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Cicadas are here, in small numbers

May 14, 2004|by TARA REILLY

tarar@herald-mail.com

Cicadas have arrived in the Eastern Panhandle of West Virginia, but there have been few sightings.

Some of the red-eyed bugs were spotted flying around and sticking to trees in Berkeley and Jefferson counties on Thursday.

The number of sightings is expected to increase over the next several days, when cicadas may total 100,000 to 1 million per acre throughout the Tri-State area.

"It's time. It just does not surprise me at all," Steve Bogash, regional horticulture educator in Franklin County, Pa., said of the first cicada sightings.

They'll be in the area through late June.

Bogash said the insects will first be seen in "dribbles and drabs," but will increase in number over the next two weeks.

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"This is just the start," Jefferson County extension agent Craig Yohn said.

Yohn said it's possible the Tri-State area will see 100,000 to 1 million of the bugs per acre, according to a fact sheet put out by the University of Maryland.

According to Yohn's calculations, that translates to two to 23 cicadas per square foot.

Bogash said cicadas, which are about 1 1/2 inches long, frighten people because of their size and because they're clumsy flyers that bump into things.

"They fly like they're idiots," Bogash said.

Yohn said a woman who reported seeing cicadas Thursday on Bower Road in Kearneysville, W.Va., told him she was worried they'd ruin an upcoming outdoor graduation party.

Two cicadas were seen flying around in the parking lot of the Falling Waters Post Office on U.S. 11 in Berkeley County.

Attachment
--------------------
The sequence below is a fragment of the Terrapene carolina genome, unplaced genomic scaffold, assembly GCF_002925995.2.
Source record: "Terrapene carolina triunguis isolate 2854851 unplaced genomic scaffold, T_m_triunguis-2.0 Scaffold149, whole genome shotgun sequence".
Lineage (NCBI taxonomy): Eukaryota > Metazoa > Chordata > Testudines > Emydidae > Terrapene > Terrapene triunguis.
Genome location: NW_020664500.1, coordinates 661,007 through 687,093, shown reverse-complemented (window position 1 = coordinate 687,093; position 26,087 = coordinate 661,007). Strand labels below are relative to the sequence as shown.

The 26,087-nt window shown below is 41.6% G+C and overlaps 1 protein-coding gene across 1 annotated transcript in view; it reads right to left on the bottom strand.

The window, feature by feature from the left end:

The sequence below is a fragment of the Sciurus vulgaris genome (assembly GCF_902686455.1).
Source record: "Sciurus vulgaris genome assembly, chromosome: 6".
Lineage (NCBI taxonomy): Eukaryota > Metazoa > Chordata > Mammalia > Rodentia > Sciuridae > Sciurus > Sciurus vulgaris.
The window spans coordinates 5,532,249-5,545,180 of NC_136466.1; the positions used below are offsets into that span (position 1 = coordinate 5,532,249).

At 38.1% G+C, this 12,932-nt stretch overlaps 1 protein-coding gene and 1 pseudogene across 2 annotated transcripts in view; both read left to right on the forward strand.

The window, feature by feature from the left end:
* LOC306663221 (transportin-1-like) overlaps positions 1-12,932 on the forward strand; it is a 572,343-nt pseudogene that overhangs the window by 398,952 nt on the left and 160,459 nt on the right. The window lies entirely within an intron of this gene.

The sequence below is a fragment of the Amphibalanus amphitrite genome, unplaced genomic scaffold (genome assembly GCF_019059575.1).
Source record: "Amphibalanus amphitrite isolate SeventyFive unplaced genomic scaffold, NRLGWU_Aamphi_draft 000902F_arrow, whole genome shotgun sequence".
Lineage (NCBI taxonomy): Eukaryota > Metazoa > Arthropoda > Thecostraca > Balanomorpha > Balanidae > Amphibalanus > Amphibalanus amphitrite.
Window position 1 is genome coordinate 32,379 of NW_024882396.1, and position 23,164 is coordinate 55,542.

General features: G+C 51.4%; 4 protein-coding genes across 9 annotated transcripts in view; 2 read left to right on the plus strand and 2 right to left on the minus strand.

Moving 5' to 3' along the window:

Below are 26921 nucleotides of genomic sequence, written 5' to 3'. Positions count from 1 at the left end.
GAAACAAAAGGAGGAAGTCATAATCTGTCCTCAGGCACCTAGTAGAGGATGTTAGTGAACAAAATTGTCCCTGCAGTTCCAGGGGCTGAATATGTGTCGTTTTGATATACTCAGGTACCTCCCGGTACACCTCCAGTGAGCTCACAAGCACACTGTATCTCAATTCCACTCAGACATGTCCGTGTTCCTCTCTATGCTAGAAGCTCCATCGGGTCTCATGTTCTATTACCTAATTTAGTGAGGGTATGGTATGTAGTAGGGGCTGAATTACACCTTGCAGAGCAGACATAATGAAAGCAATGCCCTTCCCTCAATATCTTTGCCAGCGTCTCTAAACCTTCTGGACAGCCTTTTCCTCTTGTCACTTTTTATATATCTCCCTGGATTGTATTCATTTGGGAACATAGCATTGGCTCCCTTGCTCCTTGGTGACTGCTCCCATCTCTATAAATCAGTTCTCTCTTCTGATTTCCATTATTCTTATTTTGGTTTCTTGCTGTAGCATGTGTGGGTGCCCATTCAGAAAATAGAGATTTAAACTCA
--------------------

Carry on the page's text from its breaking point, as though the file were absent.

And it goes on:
There were no reported cicada sightings in Washington or Franklin counties as of Thursday, agricultural experts said.

The bugs, known as Brood X periodical cicadas, crawl out of the ground every 17 years in the nymph stage to mate. Once they shed their skin, the cicadas emerge as adults with black bodies, transparent wings and red eyes.

Males give off a loud, screeching mating call throughout the day and night, and females cut slits in tree branches where they lay their eggs, according to a written statement from the Maryland Department of Agriculture.

While cicadas don't bite or sting, females can damage small trees because of their egg-laying.

The damage may result in browning, breakage and scarring to the smaller trees, but large, healthy trees should not be significantly affected, according to the statement.

"Actually, it's much ado about nothing," Washington County extension agent Jeff Semler said. "They're ugly. They're noisy, but they do little to no damage."

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